Background: Breast self-examination and clinical breast examination have been promoted for many years as general screening methods to diagnose breast cancer at an earlier stage in order to decrease morbidity and or mortality. The possible benefits and harms remain unclear.
Objectives: To determine whether screening for breast cancer by regular self-examination or clinical breast examination reduces breast cancer mortality and morbidity.
Search strategy: The Cochrane Library and Medline were searched for randomised trials; date of last search October 2002. The specialised register maintained by the Cochrane Breast Cancer Group was searched.
Selection criteria: Randomised clinical trials, including cluster randomised trials.
Data collection and analysis: Decisions on which trials to include were taken independently by the reviewers based on the methods of trial. Disagreements were resolved by discussion. Intention to treat analyses were conducted using a fixed effect model with 95% confidence intervals.
Main results: Two large population-based studies (388,535 women) from Russia and Shanghai that compared breast self-examination with no intervention were included. There was no statistically significant difference in breast cancer mortality, relative risk 1.05 (95% confidence interval (CI) 0.90 to 1.24) (587 deaths in total). In Russia, more cancers were found in the breast self-examination group than in the control group (relative risk 1.24, 95% CI 1.09 to 1.41), while this was not the case in Shanghai (relative risk 0.97, 95% CI 0.88 to 1.06). Almost twice as many biopsies (3406) with benign results were performed in the screening group compared to the control group (1856), relative risk 1.89, 95% CI 1.79 to 2.00.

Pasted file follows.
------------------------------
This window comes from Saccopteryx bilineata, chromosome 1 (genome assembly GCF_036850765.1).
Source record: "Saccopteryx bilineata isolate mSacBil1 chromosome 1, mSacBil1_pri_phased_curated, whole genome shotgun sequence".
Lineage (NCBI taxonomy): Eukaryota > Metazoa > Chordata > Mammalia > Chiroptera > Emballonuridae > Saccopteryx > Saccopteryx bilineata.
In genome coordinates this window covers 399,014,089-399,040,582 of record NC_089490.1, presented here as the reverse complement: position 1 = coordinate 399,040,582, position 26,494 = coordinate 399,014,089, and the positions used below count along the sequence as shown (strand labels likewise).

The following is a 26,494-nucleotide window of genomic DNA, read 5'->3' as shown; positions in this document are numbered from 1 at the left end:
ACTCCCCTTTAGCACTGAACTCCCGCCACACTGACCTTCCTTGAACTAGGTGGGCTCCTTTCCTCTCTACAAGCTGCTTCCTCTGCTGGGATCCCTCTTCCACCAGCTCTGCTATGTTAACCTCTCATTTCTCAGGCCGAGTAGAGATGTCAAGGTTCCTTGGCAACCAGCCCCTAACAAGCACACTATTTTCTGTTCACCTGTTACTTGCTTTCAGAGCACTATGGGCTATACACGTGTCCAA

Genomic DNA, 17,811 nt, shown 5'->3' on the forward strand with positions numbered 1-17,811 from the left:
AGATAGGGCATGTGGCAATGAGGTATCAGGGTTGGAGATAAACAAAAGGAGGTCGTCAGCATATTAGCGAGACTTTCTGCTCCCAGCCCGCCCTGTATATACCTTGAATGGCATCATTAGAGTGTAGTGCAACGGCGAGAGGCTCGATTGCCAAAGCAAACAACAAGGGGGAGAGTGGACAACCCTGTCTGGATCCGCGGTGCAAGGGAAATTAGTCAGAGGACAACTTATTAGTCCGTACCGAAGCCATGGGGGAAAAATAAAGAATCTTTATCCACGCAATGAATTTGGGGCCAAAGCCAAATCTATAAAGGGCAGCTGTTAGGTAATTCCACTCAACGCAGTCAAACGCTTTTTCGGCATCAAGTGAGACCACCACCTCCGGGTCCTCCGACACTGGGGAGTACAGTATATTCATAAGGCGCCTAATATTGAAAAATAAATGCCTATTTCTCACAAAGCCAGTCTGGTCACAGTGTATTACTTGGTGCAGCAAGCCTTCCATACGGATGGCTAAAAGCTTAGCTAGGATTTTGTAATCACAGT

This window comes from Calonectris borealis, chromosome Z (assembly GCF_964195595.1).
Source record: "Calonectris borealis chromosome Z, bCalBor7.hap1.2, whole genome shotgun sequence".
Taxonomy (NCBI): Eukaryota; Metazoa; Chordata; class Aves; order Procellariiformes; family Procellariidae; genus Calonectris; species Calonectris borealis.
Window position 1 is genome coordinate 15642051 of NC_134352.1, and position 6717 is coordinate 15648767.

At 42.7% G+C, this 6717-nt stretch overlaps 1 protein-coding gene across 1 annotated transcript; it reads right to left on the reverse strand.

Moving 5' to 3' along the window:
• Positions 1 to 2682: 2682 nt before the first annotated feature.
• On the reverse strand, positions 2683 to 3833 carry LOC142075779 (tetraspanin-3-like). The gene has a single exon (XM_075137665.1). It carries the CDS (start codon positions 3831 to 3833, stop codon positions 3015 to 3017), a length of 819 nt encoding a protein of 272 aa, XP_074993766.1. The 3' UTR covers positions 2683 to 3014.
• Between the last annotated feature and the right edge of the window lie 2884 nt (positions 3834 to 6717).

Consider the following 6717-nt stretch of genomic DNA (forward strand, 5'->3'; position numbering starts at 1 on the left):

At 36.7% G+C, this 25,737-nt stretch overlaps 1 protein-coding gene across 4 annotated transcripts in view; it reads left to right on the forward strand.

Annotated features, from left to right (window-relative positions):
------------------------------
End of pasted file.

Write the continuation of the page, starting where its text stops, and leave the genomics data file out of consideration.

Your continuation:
Reviewer's conclusions: Data from two large trials do not suggest a beneficial effect of screening by breast self-examination whereas there is evidence for harms. There were no randomised trials of clinical breast examination. At present, breast self-examination cannot be recommended.